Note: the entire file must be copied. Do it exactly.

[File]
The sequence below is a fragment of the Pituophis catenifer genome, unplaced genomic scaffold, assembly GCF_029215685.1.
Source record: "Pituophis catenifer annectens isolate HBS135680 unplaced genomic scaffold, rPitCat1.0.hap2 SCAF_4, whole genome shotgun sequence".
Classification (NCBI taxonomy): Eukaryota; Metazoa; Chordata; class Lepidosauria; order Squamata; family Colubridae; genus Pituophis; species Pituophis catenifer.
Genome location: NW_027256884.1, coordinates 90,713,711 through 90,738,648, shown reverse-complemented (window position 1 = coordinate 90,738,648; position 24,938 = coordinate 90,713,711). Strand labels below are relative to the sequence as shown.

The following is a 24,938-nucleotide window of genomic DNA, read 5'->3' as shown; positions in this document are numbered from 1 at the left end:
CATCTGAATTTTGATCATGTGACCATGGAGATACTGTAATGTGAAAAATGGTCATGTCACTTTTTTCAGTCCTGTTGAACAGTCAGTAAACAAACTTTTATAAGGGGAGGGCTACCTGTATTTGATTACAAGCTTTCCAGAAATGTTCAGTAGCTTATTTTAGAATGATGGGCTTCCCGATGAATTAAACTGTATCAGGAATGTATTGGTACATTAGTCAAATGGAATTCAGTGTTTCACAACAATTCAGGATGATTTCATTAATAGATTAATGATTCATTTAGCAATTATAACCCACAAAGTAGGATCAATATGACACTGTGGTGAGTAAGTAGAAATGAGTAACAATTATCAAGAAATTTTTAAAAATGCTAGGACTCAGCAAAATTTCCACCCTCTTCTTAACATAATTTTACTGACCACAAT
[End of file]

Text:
The sequence below is a fragment of the Pituophis catenifer genome, unplaced genomic scaffold, assembly GCF_029215685.1.
Source record: "Pituophis catenifer annectens isolate HBS135680 unplaced genomic scaffold, rPitCat1.0.hap2 SCAF_4, whole genome shotgun sequence".
Classification (NCBI taxonomy): Eukaryota; Metazoa; Chordata; class Lepidosauria; order Squamata; family Colubridae; genus Pituophis; species Pituophis catenifer.
Genome location: NW_027256884.1, coordinates 90,713,711 through 90,738,648, shown reverse-complemented (window position 1 = coordinate 90,738,648; position 24,938 = coordinate 90,713,711). Strand labels below are relative to the sequence as shown.

The following is a 24,938-nucleotide window of genomic DNA, read 5'->3' as shown; positions in this document are numbered from 1 at the left end:
CATCTGAATTTTGATCATGTGACCATGGAGATACTGTAATGTGAAAAATGGTCATGTCACTTTTTTCAGTCCTGTTGAACAGTCAGTAAACAAACTTTTATAAGGGGAGGGCTACCTGTATTTGATTACAAGCTTTCCAGAAATGTTCAGTAGCTTATTTTAGAATGATGGGCTTCCCGATGAATTAAACTGTATCAGGAATGTATTGGTACATTAGTCAAATGGAATTCAGTGTTTCACAACAATTCAGGATGATTTCATTAATAGATTAATGATTCATTTAGCAATTATAACCCACAAAGTAGGATCAATATGACACTGTGGTGAGTAAGTAGAAATGAGTAACAATTATCAAGAAATTTTTAAAAATGCTAGGACTCAGCAAAATTTCCACCCTCTTCTTAACATAATTTTACTGACCACAAT